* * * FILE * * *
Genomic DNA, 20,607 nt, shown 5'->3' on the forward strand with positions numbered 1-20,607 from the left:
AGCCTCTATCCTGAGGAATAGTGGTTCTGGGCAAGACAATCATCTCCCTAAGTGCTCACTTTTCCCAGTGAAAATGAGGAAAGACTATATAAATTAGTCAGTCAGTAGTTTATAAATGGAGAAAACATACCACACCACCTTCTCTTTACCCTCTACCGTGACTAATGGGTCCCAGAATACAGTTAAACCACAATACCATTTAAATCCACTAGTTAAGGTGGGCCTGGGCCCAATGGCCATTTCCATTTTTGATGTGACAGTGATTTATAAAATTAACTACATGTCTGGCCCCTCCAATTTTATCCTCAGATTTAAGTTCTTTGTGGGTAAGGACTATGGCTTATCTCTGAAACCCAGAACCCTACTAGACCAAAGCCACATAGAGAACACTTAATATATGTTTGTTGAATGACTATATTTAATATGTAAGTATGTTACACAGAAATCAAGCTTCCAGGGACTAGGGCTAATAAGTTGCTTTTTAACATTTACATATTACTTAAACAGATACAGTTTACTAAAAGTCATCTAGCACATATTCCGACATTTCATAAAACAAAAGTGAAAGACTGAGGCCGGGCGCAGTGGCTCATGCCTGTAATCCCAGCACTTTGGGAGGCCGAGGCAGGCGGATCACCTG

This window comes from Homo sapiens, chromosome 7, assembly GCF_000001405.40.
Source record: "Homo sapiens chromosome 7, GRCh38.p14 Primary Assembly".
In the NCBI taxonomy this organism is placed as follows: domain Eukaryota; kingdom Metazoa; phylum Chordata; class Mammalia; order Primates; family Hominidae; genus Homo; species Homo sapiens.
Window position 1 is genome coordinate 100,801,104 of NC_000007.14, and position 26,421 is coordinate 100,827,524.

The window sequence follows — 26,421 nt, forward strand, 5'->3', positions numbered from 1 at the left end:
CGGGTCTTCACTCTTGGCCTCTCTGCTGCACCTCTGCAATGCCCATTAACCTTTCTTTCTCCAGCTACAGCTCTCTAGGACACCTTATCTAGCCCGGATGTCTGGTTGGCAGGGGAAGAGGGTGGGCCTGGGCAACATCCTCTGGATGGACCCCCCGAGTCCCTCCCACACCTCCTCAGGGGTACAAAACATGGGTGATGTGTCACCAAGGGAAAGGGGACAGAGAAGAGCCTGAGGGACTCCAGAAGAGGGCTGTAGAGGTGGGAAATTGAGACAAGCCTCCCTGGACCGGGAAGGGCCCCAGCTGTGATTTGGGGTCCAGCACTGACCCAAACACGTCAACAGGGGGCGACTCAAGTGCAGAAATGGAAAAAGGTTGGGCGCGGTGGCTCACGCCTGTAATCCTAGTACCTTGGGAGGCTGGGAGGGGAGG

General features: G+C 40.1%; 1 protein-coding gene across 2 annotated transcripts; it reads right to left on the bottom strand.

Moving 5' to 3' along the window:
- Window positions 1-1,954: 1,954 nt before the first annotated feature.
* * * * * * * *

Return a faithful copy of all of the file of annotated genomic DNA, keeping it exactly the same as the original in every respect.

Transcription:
Genomic DNA, 20,607 nt, shown 5'->3' on the forward strand with positions numbered 1-20,607 from the left:
AGCCTCTATCCTGAGGAATAGTGGTTCTGGGCAAGACAATCATCTCCCTAAGTGCTCACTTTTCCCAGTGAAAATGAGGAAAGACTATATAAATTAGTCAGTCAGTAGTTTATAAATGGAGAAAACATACCACACCACCTTCTCTTTACCCTCTACCGTGACTAATGGGTCCCAGAATACAGTTAAACCACAATACCATTTAAATCCACTAGTTAAGGTGGGCCTGGGCCCAATGGCCATTTCCATTTTTGATGTGACAGTGATTTATAAAATTAACTACATGTCTGGCCCCTCCAATTTTATCCTCAGATTTAAGTTCTTTGTGGGTAAGGACTATGGCTTATCTCTGAAACCCAGAACCCTACTAGACCAAAGCCACATAGAGAACACTTAATATATGTTTGTTGAATGACTATATTTAATATGTAAGTATGTTACACAGAAATCAAGCTTCCAGGGACTAGGGCTAATAAGTTGCTTTTTAACATTTACATATTACTTAAACAGATACAGTTTACTAAAAGTCATCTAGCACATATTCCGACATTTCATAAAACAAAAGTGAAAGACTGAGGCCGGGCGCAGTGGCTCATGCCTGTAATCCCAGCACTTTGGGAGGCCGAGGCAGGCGGATCACCTG

This window comes from Homo sapiens, chromosome 7, assembly GCF_000001405.40.
Source record: "Homo sapiens chromosome 7, GRCh38.p14 Primary Assembly".
In the NCBI taxonomy this organism is placed as follows: domain Eukaryota; kingdom Metazoa; phylum Chordata; class Mammalia; order Primates; family Hominidae; genus Homo; species Homo sapiens.
Window position 1 is genome coordinate 100,801,104 of NC_000007.14, and position 26,421 is coordinate 100,827,524.

The window sequence follows — 26,421 nt, forward strand, 5'->3', positions numbered from 1 at the left end:
CGGGTCTTCACTCTTGGCCTCTCTGCTGCACCTCTGCAATGCCCATTAACCTTTCTTTCTCCAGCTACAGCTCTCTAGGACACCTTATCTAGCCCGGATGTCTGGTTGGCAGGGGAAGAGGGTGGGCCTGGGCAACATCCTCTGGATGGACCCCCCGAGTCCCTCCCACACCTCCTCAGGGGTACAAAACATGGGTGATGTGTCACCAAGGGAAAGGGGACAGAGAAGAGCCTGAGGGACTCCAGAAGAGGGCTGTAGAGGTGGGAAATTGAGACAAGCCTCCCTGGACCGGGAAGGGCCCCAGCTGTGATTTGGGGTCCAGCACTGACCCAAACACGTCAACAGGGGGCGACTCAAGTGCAGAAATGGAAAAAGGTTGGGCGCGGTGGCTCACGCCTGTAATCCTAGTACCTTGGGAGGCTGGGAGGGGAGG

General features: G+C 40.1%; 1 protein-coding gene across 2 annotated transcripts; it reads right to left on the bottom strand.

Moving 5' to 3' along the window:
- Window positions 1-1,954: 1,954 nt before the first annotated feature.